Dreher: You’re completely right. This crisis I am talking about in The Benedict Option is a crisis of the Church, but this is all part of a much broader crisis of authority in the West. I don’t know how we’re going to solve it. Across political institutions, across academia, there’s a feeling that everything is suddenly up for grabs. And I’m not sure how this going to turn out.

More:

Collins: Saint Benedict was a 6th-century monk who responded to the collapse of Roman civilisation by founding a monastic order. Why do you think he is an example Christians should follow today?

Dreher: Benedict didn’t set out to save Roman civilisation. He could see it was falling apart around him. He just wanted to find a quiet place to pray and work on his salvation. And so he came up with the rule of Saint Benedict – something he partially borrowed from older monastic rules – which amounted to a guide to running a monastery. This ended up becoming extremely successful. When Benedict died, there were only 12 or 13 monasteries around that he had founded, but over the next couple of centuries, they spread like wildfire throughout Western Europe, which was mostly at that time governed by barbarian kings. When the monks founded these monasteries, they would not only preach the gospel to the local people, they also taught them how to pray, they taught them how to read in some cases, and they taught them the arts of living, like gardening, metallurgy, things that had been lost when Rome fell. The collapse of the Roman Empire was not simply a political collapse, it was a catastrophic cultural collapse. And because the monks preserved this wisdom within their communities – not just religious wisdom but also practical wisdom – they ended up spreading this knowledge throughout Western Europe laying the groundwork for the revival of civilisation.
We face different challenges certainly, because we live in a post-Christian era. Yet we Christians need to try to preserve that truth, that wisdom, within our communities, as well as spread it to the non-Christian world. It’s going to be different from what Saint Benedict dealt with, but both eras share a chaotic culture that is dealing with the trauma of having lost its foundations, and a culture that is in many ways hostile to what we have to say.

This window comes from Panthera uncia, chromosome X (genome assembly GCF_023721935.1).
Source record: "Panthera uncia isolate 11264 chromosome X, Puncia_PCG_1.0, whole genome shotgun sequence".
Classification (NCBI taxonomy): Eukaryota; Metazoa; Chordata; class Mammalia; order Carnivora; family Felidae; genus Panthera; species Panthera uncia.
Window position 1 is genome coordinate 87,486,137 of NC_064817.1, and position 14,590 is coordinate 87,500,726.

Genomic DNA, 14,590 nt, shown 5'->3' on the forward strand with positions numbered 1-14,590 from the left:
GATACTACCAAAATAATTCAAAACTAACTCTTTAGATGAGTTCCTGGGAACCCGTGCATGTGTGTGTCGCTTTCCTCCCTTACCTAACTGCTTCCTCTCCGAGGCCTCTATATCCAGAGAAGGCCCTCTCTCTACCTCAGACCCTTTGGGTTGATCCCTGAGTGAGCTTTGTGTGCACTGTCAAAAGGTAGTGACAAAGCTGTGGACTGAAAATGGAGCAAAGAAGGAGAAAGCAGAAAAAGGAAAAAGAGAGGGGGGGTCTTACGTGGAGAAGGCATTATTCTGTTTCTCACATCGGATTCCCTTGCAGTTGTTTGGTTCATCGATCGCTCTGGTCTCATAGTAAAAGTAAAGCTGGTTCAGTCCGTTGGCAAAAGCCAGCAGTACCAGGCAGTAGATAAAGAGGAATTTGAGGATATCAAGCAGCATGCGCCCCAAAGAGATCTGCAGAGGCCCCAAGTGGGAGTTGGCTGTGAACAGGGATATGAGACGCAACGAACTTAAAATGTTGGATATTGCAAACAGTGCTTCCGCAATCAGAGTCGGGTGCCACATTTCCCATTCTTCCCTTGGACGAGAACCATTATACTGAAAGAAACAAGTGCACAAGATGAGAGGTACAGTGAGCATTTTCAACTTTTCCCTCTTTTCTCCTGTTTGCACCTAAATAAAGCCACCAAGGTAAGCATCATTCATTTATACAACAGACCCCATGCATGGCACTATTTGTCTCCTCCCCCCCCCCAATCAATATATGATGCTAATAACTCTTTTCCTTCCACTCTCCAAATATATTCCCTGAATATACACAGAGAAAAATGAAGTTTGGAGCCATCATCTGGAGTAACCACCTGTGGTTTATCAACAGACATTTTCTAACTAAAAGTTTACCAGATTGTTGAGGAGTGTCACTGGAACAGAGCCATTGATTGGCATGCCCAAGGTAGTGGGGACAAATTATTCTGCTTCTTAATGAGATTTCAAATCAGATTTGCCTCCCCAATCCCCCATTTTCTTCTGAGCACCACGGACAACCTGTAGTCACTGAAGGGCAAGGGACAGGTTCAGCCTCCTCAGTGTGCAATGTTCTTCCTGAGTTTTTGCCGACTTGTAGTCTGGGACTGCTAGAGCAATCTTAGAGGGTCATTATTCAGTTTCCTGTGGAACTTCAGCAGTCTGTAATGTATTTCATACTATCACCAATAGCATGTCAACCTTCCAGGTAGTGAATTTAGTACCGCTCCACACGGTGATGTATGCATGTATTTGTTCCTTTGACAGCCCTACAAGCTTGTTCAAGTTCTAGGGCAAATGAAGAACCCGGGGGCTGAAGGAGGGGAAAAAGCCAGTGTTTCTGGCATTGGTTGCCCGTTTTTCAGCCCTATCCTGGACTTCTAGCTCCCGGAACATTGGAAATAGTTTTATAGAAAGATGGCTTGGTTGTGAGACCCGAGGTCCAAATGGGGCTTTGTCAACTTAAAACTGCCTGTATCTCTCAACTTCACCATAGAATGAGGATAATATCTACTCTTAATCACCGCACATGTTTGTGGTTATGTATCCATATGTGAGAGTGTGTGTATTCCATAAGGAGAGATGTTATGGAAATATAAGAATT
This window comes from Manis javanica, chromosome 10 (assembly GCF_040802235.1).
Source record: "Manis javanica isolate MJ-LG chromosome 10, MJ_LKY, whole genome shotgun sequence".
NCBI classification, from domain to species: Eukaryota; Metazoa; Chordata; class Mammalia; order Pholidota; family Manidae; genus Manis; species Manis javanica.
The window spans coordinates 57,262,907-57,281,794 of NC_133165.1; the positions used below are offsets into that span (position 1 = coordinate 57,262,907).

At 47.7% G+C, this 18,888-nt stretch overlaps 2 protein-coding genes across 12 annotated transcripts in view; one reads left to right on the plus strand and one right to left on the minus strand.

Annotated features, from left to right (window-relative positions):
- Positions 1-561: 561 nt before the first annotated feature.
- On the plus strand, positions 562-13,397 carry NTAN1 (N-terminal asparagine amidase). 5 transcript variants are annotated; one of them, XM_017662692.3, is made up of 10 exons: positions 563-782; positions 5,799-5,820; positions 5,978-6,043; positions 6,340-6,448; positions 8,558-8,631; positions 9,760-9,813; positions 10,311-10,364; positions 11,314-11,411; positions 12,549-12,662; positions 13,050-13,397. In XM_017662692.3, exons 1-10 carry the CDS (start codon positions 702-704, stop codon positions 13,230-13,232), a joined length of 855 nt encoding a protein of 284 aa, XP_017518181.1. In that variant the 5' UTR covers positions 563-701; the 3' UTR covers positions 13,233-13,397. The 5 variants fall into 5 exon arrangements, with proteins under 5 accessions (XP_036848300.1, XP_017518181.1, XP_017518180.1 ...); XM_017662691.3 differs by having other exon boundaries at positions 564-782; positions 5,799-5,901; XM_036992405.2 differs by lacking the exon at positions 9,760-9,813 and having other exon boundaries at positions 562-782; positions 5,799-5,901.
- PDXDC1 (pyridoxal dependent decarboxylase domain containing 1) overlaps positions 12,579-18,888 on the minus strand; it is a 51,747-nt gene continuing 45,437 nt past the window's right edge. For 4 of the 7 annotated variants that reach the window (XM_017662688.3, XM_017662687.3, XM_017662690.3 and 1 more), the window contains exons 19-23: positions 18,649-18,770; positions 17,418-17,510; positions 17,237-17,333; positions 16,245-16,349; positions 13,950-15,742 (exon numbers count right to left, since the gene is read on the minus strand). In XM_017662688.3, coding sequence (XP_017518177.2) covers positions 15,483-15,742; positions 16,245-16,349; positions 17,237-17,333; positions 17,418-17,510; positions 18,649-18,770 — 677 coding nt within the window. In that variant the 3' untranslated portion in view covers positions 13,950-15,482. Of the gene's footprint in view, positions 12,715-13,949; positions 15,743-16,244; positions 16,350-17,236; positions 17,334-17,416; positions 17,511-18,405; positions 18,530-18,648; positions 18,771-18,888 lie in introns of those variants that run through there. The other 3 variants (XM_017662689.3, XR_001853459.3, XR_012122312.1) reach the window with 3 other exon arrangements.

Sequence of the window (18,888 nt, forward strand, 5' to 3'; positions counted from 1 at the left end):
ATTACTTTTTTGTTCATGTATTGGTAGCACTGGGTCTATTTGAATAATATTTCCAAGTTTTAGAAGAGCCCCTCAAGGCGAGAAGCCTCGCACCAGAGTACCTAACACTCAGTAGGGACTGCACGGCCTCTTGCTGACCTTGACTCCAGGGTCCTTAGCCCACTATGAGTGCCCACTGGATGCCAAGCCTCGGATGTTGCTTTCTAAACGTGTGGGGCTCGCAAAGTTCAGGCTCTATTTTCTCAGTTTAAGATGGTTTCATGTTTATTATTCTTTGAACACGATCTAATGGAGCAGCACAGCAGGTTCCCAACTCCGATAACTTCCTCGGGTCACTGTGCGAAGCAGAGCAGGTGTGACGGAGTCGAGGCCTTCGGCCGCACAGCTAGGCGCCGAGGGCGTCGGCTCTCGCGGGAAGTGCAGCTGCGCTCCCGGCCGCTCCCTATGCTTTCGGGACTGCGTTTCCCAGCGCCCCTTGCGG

The main things we can learn from Saint Benedict are the value of community, the value of faithful practices, and the value of having an overarching sense of divine order, of sacred order, that we are conforming our lives to. This point about order is really hard for modern people to accept: the idea that there is a transcendent order to things that is not separate from the world, but immanent within it. It’s a metaphysical point. It sounds like angels dancing on the head of a pin, but it’s absolutely vital. If you visit the Monastery of Saint Benedict in Norcia, in Italy, that’s one of the first things the monks will tell you about how their lives are governed. They all recognise that their role in life is not just to follow a moral law, and not just to think holy thoughts; it is also to conform every part of their lives to the sacred order and make it present in the material world, through the work of their hands, through their prayers, through their good works. It’s a tremendous adventure, a tremendous challenge, but the Christian faith demands nothing less of us.
Look at the fathers of the Church, back in the Patristic era, or look to the medieval Church and the way medieval Christians understood themselves in relation to each other, and to the wider social order – there we can find the roots for our own recovery in the 21st century. The Church isn’t only the institution, and the Church isn’t all of the people who claim to be Christian right now in the year 2017. The Church is something that goes back 2,000 years. These people are our brothers and sisters in the faith, our fathers and mothers in the faith. We have a lot to learn from them, if we just open our eyes and get outside of this dictatorship of relativism, as Pope Benedict calls it, and this tyranny of the present moment.

Collins: How would you respond to those who say that The Benedict Option is advocating a retreat, a complete disengagement from society?

Dreher: The power of the post-Christian, and indeed anti-Christian, culture is so great that in order to hold on to the basics of the faith, Christians have to retreat in a limited way in our communities in order to form resilient disciples. This does not mean going totally Amish and shutting ourselves off from the world. But if we don’t withdraw from the world for the sake of formation, we are going to be completely useless in bringing Christian values to the wider world. If we look like the rest of the world, what difference does it make if you’re Christian?